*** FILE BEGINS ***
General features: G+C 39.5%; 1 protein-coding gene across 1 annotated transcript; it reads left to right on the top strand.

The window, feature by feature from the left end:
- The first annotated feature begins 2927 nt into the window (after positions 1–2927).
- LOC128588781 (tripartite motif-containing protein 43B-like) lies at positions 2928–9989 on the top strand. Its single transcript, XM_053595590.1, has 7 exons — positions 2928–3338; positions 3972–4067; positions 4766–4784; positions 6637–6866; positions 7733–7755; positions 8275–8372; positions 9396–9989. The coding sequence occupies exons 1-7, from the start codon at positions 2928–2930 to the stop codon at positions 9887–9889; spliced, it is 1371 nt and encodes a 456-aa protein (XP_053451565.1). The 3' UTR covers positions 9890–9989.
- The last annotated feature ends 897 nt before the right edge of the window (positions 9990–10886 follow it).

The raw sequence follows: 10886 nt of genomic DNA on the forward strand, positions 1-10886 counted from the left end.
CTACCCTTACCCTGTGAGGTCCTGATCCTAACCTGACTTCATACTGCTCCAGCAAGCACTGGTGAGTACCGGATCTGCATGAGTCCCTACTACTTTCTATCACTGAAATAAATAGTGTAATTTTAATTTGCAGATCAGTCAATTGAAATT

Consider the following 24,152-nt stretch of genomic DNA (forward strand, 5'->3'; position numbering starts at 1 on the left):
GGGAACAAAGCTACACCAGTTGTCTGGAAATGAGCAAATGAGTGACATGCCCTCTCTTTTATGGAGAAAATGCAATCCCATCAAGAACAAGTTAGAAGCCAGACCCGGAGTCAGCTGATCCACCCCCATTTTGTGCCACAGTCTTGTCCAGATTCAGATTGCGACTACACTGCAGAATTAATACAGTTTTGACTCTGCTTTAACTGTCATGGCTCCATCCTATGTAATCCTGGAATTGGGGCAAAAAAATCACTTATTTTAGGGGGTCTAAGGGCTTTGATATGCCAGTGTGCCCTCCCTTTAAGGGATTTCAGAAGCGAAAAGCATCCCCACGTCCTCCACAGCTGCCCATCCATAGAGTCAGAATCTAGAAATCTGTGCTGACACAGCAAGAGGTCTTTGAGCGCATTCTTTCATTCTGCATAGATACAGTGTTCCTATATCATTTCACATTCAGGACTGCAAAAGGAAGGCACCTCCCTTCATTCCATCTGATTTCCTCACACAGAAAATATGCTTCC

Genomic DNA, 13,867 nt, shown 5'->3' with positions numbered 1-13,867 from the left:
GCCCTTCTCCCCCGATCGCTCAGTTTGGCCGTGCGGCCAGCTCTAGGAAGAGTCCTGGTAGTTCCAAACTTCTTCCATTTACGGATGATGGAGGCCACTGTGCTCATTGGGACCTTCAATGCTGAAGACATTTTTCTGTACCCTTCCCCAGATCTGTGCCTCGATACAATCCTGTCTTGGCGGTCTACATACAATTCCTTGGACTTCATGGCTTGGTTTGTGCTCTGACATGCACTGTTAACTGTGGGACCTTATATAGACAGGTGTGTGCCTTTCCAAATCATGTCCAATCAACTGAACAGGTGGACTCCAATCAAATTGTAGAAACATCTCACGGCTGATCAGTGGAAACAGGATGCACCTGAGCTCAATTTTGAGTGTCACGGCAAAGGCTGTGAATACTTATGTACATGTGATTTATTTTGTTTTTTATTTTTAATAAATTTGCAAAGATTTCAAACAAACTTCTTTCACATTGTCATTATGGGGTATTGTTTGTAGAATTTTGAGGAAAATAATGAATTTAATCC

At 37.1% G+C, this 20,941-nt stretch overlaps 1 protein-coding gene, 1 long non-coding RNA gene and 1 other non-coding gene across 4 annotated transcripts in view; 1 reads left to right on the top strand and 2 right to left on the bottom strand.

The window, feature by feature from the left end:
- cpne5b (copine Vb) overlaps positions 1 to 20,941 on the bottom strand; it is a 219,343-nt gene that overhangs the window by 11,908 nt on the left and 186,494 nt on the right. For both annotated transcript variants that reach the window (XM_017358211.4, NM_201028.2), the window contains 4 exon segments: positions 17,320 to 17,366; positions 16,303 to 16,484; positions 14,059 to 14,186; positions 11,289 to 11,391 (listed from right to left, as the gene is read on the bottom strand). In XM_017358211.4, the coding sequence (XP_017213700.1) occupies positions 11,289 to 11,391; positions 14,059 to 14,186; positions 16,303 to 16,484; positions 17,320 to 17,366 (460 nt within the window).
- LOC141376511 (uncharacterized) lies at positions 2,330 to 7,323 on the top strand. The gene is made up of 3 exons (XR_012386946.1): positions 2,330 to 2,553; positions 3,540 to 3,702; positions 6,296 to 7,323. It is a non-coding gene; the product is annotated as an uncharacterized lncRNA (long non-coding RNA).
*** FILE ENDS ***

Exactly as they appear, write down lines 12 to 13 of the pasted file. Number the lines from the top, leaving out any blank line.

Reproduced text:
At 37.1% G+C, this 20,941-nt stretch overlaps 1 protein-coding gene, 1 long non-coding RNA gene and 1 other non-coding gene across 4 annotated transcripts in view; 1 reads left to right on the top strand and 2 right to left on the bottom strand.

The window, feature by feature from the left end: